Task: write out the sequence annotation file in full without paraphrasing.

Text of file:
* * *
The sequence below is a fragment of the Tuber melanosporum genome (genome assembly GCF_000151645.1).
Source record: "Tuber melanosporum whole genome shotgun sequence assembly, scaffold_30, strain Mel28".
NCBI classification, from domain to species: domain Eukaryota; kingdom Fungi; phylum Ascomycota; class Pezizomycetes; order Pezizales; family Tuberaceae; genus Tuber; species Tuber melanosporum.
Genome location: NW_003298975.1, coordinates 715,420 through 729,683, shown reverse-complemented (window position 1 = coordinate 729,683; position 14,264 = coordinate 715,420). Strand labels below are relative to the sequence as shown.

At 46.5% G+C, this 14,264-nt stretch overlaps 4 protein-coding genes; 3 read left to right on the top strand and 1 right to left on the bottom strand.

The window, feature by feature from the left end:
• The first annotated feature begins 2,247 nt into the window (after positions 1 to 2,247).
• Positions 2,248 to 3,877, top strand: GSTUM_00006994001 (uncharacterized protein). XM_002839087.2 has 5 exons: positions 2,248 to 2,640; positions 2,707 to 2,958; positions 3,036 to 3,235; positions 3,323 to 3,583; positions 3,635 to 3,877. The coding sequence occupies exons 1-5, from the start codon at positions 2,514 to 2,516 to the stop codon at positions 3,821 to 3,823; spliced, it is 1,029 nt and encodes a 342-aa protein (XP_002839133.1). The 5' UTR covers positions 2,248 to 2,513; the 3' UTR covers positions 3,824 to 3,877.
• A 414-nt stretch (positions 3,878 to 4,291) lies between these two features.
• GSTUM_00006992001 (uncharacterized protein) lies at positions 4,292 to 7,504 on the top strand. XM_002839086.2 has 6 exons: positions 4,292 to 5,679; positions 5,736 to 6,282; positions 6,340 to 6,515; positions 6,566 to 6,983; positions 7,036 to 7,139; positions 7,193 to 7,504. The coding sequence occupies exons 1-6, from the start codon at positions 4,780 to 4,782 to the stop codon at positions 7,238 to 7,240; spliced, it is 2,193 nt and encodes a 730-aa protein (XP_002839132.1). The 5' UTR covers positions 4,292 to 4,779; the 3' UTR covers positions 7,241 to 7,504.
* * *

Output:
The sequence below is a fragment of the Tuber melanosporum genome (genome assembly GCF_000151645.1).
Source record: "Tuber melanosporum whole genome shotgun sequence assembly, scaffold_30, strain Mel28".
NCBI classification, from domain to species: domain Eukaryota; kingdom Fungi; phylum Ascomycota; class Pezizomycetes; order Pezizales; family Tuberaceae; genus Tuber; species Tuber melanosporum.
Genome location: NW_003298975.1, coordinates 715,420 through 729,683, shown reverse-complemented (window position 1 = coordinate 729,683; position 14,264 = coordinate 715,420). Strand labels below are relative to the sequence as shown.

At 46.5% G+C, this 14,264-nt stretch overlaps 4 protein-coding genes; 3 read left to right on the top strand and 1 right to left on the bottom strand.

The window, feature by feature from the left end:
• The first annotated feature begins 2,247 nt into the window (after positions 1 to 2,247).
• Positions 2,248 to 3,877, top strand: GSTUM_00006994001 (uncharacterized protein). XM_002839087.2 has 5 exons: positions 2,248 to 2,640; positions 2,707 to 2,958; positions 3,036 to 3,235; positions 3,323 to 3,583; positions 3,635 to 3,877. The coding sequence occupies exons 1-5, from the start codon at positions 2,514 to 2,516 to the stop codon at positions 3,821 to 3,823; spliced, it is 1,029 nt and encodes a 342-aa protein (XP_002839133.1). The 5' UTR covers positions 2,248 to 2,513; the 3' UTR covers positions 3,824 to 3,877.
• A 414-nt stretch (positions 3,878 to 4,291) lies between these two features.
• GSTUM_00006992001 (uncharacterized protein) lies at positions 4,292 to 7,504 on the top strand. XM_002839086.2 has 6 exons: positions 4,292 to 5,679; positions 5,736 to 6,282; positions 6,340 to 6,515; positions 6,566 to 6,983; positions 7,036 to 7,139; positions 7,193 to 7,504. The coding sequence occupies exons 1-6, from the start codon at positions 4,780 to 4,782 to the stop codon at positions 7,238 to 7,240; spliced, it is 2,193 nt and encodes a 730-aa protein (XP_002839132.1). The 5' UTR covers positions 4,292 to 4,779; the 3' UTR covers positions 7,241 to 7,504.